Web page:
Demographic and Behavioral Predictors of Severe Fetomaternal Hemorrhage: A Case-Control Study

Annemarie Stroustrup, Callie Plafkin, Thuy An Tran, David A. Savitz

Research output: Contribution to journalArticlepeer-review

5 Scopus citations


Background: Fetomaternal hemorrhage (FMH) signifies failure of the placental barrier with whole blood transfer. Fetal anemia following FMH is associated with significant morbidity and mortality. If FMH is identified early, fetal anemia can be treated to minimize adverse outcomes. Risk factors for FMH are not known, limiting efforts to provide targeted screening for FMH. Objective: To identify maternal and/or pregnancy characteristics associated with FMH that are recognizable prior to fetal morbidity. Methods: This is the first published case-control study of FMH. Cases were identified from a prospectively maintained database of all hospital births between 1988 and 2010. Each case was matched to 4 controls by date and time of birth, allowing for assessment of a wide range of clinical and demographic data. Logistic regression modeling was used to assess the association between demographic and clinical characteristics and the diagnosis of FMH. Results: A total of 23 mother-baby pairs impacted by FMH and 92 matched controls were evaluated. Compared to controls, case mothers were more likely to have private insurance and to work outside the home and at night during pregnancy. Cases were more likely to be delivered preterm, but preterm labor was not more common among cases. There was no difference in race/ethnicity of cases compared to controls. Conclusions: Severe FMH is associated with significant morbidity and mortality of the affected neonate. Women with FMH were more likely to work outside the home during pregnancy than women with normal pregnancies. This finding has implications for third-trimester screening of pregnant women who work in strenuous fields.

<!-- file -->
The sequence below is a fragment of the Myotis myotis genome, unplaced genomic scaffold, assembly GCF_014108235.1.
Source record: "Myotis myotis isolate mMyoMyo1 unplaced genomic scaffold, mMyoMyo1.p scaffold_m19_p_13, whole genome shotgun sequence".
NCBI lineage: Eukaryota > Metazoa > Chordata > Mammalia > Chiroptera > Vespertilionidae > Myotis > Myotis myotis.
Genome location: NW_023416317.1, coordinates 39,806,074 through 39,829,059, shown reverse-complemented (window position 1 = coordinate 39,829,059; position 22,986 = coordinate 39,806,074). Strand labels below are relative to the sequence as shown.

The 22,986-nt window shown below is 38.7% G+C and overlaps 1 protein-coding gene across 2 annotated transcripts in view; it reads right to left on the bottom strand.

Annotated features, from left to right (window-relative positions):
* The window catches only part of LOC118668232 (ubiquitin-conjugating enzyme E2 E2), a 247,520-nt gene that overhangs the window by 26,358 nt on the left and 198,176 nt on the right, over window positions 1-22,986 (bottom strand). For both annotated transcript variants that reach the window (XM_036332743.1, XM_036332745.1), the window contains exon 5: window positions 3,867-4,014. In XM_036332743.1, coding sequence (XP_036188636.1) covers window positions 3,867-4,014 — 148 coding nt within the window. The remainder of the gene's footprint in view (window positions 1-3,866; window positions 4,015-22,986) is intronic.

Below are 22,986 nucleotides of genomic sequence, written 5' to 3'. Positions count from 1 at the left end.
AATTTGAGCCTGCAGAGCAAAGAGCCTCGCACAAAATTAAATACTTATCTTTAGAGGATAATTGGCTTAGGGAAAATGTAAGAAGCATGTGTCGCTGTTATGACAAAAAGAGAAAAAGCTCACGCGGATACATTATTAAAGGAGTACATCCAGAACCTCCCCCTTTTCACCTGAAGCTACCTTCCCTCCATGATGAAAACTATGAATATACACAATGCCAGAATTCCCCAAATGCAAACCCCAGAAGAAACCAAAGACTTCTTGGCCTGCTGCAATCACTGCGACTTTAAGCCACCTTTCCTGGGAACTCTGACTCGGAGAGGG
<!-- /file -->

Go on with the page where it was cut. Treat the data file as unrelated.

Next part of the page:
Original languageEnglish
Pages (from-to)248-254
Number of pages7
Issue number4
StatePublished - 1 Jun 2016


  • Case-control study
  • Fetomaternal hemorrhage
  • Neonatal anemia
  • Perinatal epidemiology


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